11 ways to use less water on your lawn

Conserva founder and COO Russ Jundt, right, and technician Kevin Say evaluate an irrigation system in Eden Prairie. Jundt said new technology and better design will cut outdoor water use at the home by 40 to 60 percent. Elizabeth Dunbar/MPR News


Many Twin Cities homeowners see their water bills spike each summer as they start watering their lawns. Here are some tips — from modest changes to the extreme — that could help you use less water this summer.

  • Check for leaks, wet sidewalks and streets. This applies to both built-in irrigation systems and hose-sprinkler setups. Any water that escapes on to streets and sidewalks is wasted water, and you’re paying for it.
  • Get a rain barrel. Instead of watering your lawn with drinking water, capture rainwater from your gutters.
  • Get a rain sensor for your irrigation system. New systems have been required to have these for several years, but older systems don’t always have them. A rain sensor stops an irrigation system from going on during the rain.
  • Go high-tech with your irrigation system. We replace our iPhones frequently, but Russ Jundt, founder of the irrigation company Conserva, says many home irrigation systems are 20 years old. You can put them on a timer, but that often leads to overwatering. New technology including evapotraspiration sensors, soil moisture sensors and a device loaded with 40 years of historical weather data.
  • Shut off the timer on your irrigation system and run it manually. Many suburban dwellers have their irrigation systems set to water every other day according to their city’s lawn watering restrictions. But turf expert Sam Bauer, a University of Minnesota Extension educator, said they are likely over-watering.
  • Use the “footprint method” to decide when to water. For those without high-tech gadgets, Bauer recommends watering after grass shows signs of wilt. Look for leaves to turn a little purple, and when you step on the grass, it doesn’t spring back right away.
  • Collect tuna cans. If you don’t have a built-in irrigation system, spread tuna cans around the yard and run your sprinkler. Bauer said the lawn only needs 1/4 inch of water a week to stay alive. The Minnesota Department of Natural Resources recommends an inch a week for a healthy lawn, including rainwater, so some weeks it isn’t necessary to water.
  • Tolerate some brown. Our most common grass species in Minnesota, Kentucky bluegrass, can go dormant during a dry summer and bounce back. If we all tolerated a little more brown grass, we could save billions of gallons of precious groundwater every summer.
  • Replace part of your lawn with native plants. Native plants don’t need as much water. Expanding your garden also means less mowing.
  • Change your species of grass. When re-seeding or starting a new lawn, consider planting fescue or other species that have proven to tolerate drought better than Kentucky bluegrass and perennial rye grass. The University of Minnesota Extension has tested some varieties, and Bauer said there’s a lot of potential for them.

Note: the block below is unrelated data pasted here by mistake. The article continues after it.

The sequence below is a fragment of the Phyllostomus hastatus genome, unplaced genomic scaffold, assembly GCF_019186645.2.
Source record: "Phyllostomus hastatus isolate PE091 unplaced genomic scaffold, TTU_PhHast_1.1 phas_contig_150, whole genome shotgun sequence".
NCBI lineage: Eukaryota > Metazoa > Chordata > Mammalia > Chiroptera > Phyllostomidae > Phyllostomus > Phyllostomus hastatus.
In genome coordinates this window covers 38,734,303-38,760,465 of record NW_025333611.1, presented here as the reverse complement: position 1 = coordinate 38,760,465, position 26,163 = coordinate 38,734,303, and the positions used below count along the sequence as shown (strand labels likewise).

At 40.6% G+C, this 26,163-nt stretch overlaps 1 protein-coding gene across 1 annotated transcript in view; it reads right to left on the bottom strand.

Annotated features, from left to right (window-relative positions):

• Mow, but not too much. Keep your lawn no shorter than 3 1/2 inches in height. Longer grass helps the lawn retain water better.

Beneath the Surface, Minnesota’s Pending Groundwater Challenge.

  • 212944

    – Mow high and remove no more than the top 1/3 of the blade at a time, which shades the root, the blade holds more moisture this way and the added weight forces the root to go deeper to support the taller blade; taking more than the top 1/3 stresses the grass; mow a dry lawn later afternoon or early evening to avoid stressing the grass;
    – Mulch grass clippings; grass is a nitrogen pig and clippings are nitrogren
    – Water infrequently and deeply, lawns only need an inch a week TOTAL;
    – Water in the early morning as this allows for the water to soak in; watering during the day will result in evaporation, watering at night can lead to lawn fungus;
    – Look at non-chem, organic fertilizers; the chem-based stuff feeds the blade of the plant, but not the roots (which is why it greens up quickly); that is like crack for the grass, but leads to a weaker plant; organics is a longer game, but promotes a healthier plant and also do not mess with the soil like the chem-based fertilizers do (it really is more about soil management than lawn management); plus, the kids and dogs are better off

  • JQP

    Don’t use processed/purified water at all. I agree with the let it brown school. I think green lawns should be naturally occurring which means during most of the summer … not so much bright green. … Using very expensively processed potable water on them misuses the expensive resource of processed drinkable water.
    My cities water bills have jumped 40% in the last 3 years to upgrade the system. A large chunk of that “need” in the summer is for watering lawns.
    Watering your lawn with drinkable water … costs everyone else in the long run.

  • http://www.fark.com/ Onan

    I’m going with the “I don’t water my lawn” tactic.